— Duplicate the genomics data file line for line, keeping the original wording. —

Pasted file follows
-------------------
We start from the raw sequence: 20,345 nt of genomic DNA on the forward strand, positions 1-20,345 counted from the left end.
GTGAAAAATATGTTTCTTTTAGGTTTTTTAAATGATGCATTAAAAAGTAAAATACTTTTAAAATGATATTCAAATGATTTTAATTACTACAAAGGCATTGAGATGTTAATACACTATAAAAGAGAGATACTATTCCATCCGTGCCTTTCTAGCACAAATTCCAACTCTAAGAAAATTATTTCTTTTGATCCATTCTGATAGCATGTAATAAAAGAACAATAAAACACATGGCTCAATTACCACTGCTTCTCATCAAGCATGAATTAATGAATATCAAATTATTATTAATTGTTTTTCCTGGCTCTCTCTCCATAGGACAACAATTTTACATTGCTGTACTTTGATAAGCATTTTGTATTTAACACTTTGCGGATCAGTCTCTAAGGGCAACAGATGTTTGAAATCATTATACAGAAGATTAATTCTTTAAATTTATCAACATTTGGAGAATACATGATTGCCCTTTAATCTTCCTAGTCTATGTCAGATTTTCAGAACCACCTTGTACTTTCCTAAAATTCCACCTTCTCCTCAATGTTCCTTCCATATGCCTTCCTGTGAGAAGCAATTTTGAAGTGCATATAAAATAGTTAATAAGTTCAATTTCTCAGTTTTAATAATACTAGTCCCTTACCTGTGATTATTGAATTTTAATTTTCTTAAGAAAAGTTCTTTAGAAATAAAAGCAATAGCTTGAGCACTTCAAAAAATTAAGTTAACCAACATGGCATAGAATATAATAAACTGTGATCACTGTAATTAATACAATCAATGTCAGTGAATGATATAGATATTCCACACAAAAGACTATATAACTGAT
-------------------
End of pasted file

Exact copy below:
We start from the raw sequence: 20,345 nt of genomic DNA on the forward strand, positions 1-20,345 counted from the left end.
GTGAAAAATATGTTTCTTTTAGGTTTTTTAAATGATGCATTAAAAAGTAAAATACTTTTAAAATGATATTCAAATGATTTTAATTACTACAAAGGCATTGAGATGTTAATACACTATAAAAGAGAGATACTATTCCATCCGTGCCTTTCTAGCACAAATTCCAACTCTAAGAAAATTATTTCTTTTGATCCATTCTGATAGCATGTAATAAAAGAACAATAAAACACATGGCTCAATTACCACTGCTTCTCATCAAGCATGAATTAATGAATATCAAATTATTATTAATTGTTTTTCCTGGCTCTCTCTCCATAGGACAACAATTTTACATTGCTGTACTTTGATAAGCATTTTGTATTTAACACTTTGCGGATCAGTCTCTAAGGGCAACAGATGTTTGAAATCATTATACAGAAGATTAATTCTTTAAATTTATCAACATTTGGAGAATACATGATTGCCCTTTAATCTTCCTAGTCTATGTCAGATTTTCAGAACCACCTTGTACTTTCCTAAAATTCCACCTTCTCCTCAATGTTCCTTCCATATGCCTTCCTGTGAGAAGCAATTTTGAAGTGCATATAAAATAGTTAATAAGTTCAATTTCTCAGTTTTAATAATACTAGTCCCTTACCTGTGATTATTGAATTTTAATTTTCTTAAGAAAAGTTCTTTAGAAATAAAAGCAATAGCTTGAGCACTTCAAAAAATTAAGTTAACCAACATGGCATAGAATATAATAAACTGTGATCACTGTAATTAATACAATCAATGTCAGTGAATGATATAGATATTCCACACAAAAGACTATATAACTGAT